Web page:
Our idea of designing a future city was that it should be able to significantly improve the life of the citizens. In that sense, the focus is on the project being able to provide an extra free hour for its residents.

 

Indices on specialization and diversification:

Indices on specialization and diversification are related to each other but not redundant. The two indices measure different things. Specialization captures extreme concentration of one industry in one location, while diversity looks at the whole picture for a district. It is quite feasible for a district to have specialization and diversity values that are both above average.

A district can be both specialized and diversified.

This happens, for example, if it has a large industrial base in many different industries. For example, Jaunpur district in Uttar Pradesh exhibits high specialization in radio equipment, and also has a high level of diversity.

In 2000, about 20% of India’s districts had above-median values on both indices, while 20% of districts had below-median values on both indices.

Some examples of highly specialized districts are Kavaratti in Lakshadweep (water transport), Darjeeling in West Bengal (paper products),Panchkula in Haryana (office, accounting),Wokha in Nagaland (wood products), Dhubri in Assam (water transport), Bhopal, Gorakhpur and Saharsa.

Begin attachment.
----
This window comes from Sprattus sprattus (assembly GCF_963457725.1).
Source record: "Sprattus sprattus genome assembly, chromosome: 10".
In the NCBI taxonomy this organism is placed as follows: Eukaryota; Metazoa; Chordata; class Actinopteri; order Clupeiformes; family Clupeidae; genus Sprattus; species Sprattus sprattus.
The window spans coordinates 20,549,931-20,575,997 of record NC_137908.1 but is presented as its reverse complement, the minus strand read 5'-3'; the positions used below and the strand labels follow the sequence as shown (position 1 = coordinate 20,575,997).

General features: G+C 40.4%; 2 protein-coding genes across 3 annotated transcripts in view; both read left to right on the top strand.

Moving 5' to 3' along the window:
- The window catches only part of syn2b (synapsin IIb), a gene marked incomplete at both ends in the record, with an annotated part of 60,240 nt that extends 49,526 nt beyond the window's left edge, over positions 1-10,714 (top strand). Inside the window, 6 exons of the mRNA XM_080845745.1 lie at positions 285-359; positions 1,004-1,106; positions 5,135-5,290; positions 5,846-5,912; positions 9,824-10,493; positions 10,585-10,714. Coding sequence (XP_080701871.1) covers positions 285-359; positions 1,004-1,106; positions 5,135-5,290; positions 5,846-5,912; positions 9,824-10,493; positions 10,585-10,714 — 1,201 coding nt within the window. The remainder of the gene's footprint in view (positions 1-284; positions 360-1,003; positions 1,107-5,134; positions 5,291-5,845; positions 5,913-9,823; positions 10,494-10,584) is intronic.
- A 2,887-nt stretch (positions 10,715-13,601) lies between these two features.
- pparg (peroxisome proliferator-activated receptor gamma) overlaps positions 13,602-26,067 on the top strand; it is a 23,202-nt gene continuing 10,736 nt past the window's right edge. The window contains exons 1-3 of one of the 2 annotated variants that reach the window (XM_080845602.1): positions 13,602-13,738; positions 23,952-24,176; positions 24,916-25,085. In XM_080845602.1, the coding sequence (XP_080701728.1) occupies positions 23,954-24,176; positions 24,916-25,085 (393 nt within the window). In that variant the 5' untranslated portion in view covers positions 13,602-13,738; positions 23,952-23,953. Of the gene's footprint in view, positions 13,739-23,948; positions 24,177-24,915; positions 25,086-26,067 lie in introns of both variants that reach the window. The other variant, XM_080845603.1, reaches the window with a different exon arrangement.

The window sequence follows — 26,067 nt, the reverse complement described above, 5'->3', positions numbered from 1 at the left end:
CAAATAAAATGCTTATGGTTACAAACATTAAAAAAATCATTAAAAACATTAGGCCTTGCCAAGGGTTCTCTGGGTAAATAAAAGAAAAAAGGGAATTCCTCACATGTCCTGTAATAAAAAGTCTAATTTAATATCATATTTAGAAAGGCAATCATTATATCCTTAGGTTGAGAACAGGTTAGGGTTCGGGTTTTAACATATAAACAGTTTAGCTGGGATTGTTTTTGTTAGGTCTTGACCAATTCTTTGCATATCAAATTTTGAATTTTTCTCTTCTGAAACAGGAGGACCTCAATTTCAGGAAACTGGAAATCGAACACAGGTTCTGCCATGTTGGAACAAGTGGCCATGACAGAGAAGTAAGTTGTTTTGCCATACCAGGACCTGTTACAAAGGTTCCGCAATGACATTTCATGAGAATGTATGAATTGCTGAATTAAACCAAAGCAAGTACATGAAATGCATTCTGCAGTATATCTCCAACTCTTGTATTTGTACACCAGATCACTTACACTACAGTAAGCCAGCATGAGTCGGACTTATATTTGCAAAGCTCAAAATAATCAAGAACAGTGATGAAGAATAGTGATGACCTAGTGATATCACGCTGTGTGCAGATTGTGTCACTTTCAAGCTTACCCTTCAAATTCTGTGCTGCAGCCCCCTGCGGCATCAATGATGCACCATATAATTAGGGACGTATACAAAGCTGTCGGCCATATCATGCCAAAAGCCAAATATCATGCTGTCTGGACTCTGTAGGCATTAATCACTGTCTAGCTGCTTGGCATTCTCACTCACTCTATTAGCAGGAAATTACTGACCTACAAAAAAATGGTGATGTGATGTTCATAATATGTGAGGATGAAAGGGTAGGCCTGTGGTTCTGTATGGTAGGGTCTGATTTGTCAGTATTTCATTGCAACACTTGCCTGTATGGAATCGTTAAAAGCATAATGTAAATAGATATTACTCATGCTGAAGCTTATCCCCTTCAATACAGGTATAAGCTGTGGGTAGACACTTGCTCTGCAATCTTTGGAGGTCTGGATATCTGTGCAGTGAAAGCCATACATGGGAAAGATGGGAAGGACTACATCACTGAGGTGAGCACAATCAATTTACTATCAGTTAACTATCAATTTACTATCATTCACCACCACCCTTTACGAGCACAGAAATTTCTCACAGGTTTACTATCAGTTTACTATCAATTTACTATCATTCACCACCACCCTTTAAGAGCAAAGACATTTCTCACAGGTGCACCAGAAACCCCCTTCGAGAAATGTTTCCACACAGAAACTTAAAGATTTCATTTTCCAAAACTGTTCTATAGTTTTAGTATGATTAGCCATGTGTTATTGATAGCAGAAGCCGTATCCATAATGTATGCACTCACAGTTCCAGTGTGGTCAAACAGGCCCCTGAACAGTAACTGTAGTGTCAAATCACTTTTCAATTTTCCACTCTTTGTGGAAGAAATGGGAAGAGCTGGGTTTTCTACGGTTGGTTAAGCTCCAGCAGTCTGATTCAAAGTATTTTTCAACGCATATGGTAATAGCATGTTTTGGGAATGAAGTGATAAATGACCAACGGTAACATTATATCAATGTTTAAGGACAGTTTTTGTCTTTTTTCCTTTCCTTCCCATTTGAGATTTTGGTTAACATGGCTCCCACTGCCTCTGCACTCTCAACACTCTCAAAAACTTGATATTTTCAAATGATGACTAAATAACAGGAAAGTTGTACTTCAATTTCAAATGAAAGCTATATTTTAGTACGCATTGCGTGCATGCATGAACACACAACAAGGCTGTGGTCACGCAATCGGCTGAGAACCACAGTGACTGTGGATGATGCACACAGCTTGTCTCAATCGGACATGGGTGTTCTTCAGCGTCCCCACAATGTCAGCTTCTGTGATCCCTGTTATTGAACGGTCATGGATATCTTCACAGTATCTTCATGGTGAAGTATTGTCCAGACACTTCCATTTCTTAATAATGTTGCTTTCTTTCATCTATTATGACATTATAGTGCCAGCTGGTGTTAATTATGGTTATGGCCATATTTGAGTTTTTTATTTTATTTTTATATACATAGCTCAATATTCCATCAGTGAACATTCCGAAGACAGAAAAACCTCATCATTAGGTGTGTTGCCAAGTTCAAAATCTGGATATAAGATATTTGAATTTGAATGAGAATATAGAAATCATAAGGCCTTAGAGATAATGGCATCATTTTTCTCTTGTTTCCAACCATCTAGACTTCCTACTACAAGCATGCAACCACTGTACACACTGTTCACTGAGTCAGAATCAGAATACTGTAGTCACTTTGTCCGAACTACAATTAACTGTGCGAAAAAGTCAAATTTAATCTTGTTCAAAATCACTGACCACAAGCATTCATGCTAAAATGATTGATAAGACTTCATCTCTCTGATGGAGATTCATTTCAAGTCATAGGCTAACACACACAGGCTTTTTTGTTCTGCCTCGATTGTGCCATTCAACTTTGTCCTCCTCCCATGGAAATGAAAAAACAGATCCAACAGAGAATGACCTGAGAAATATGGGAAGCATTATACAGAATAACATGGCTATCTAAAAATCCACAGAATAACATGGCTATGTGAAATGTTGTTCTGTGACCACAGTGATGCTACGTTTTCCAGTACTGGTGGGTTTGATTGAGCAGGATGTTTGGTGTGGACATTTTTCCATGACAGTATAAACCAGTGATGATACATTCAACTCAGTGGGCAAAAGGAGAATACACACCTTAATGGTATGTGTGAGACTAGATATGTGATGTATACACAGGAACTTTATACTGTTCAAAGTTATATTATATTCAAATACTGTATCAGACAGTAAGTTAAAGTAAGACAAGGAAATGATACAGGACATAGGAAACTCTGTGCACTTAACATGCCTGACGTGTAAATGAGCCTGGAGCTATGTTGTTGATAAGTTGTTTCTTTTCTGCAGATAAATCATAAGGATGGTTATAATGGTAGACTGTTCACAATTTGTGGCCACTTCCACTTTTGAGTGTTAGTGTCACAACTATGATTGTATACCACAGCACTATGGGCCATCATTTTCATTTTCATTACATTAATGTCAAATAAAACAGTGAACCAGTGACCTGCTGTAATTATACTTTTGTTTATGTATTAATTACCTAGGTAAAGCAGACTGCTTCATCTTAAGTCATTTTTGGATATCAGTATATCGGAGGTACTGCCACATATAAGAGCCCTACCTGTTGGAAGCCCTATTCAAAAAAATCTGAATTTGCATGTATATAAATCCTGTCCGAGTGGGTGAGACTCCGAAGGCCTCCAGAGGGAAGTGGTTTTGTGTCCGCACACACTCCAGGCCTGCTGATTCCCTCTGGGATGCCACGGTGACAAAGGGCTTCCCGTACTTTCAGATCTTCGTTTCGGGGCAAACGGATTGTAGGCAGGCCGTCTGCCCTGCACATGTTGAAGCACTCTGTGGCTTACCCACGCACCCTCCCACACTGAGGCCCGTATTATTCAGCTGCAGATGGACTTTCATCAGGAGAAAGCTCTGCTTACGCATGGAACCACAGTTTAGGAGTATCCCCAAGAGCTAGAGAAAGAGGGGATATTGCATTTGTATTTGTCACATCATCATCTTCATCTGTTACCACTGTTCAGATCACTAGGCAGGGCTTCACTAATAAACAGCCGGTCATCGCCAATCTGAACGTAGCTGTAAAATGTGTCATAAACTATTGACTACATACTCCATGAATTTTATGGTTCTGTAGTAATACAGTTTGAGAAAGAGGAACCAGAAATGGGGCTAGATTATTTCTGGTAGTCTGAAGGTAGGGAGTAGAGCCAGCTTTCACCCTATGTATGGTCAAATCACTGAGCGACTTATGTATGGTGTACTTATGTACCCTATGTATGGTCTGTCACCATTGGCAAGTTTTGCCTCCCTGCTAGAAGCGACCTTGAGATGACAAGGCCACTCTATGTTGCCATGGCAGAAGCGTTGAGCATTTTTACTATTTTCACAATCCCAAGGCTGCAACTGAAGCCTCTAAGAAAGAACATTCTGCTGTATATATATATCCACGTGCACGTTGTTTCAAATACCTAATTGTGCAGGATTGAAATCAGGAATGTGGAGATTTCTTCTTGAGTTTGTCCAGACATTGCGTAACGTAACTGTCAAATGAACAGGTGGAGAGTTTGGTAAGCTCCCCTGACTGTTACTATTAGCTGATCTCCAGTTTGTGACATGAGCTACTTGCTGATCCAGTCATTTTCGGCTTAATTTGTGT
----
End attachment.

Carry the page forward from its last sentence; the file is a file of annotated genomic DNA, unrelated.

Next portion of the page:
Trends that can be observed on how specialization and diversification have impacted city growth:

  • Overall employment in India is strongly linked to local diversity. That is, districts that have a broad set of industries have exhibited greater employment growth.
  • As providing jobs and employment opportunities is a key objective for policymakers, this trend is very important to observe.
  • Initial clusters of modern services have experienced abnormally high employment growth.

Since the smart city mission in India is largely devoted to turning existing cities into modern ones, using redundant buildings or complexes for newer purposes could be of significant advantage. This would also require the state government being quick and flexible in allowing people to change the usage of their land, something that is quite cumbersome at present.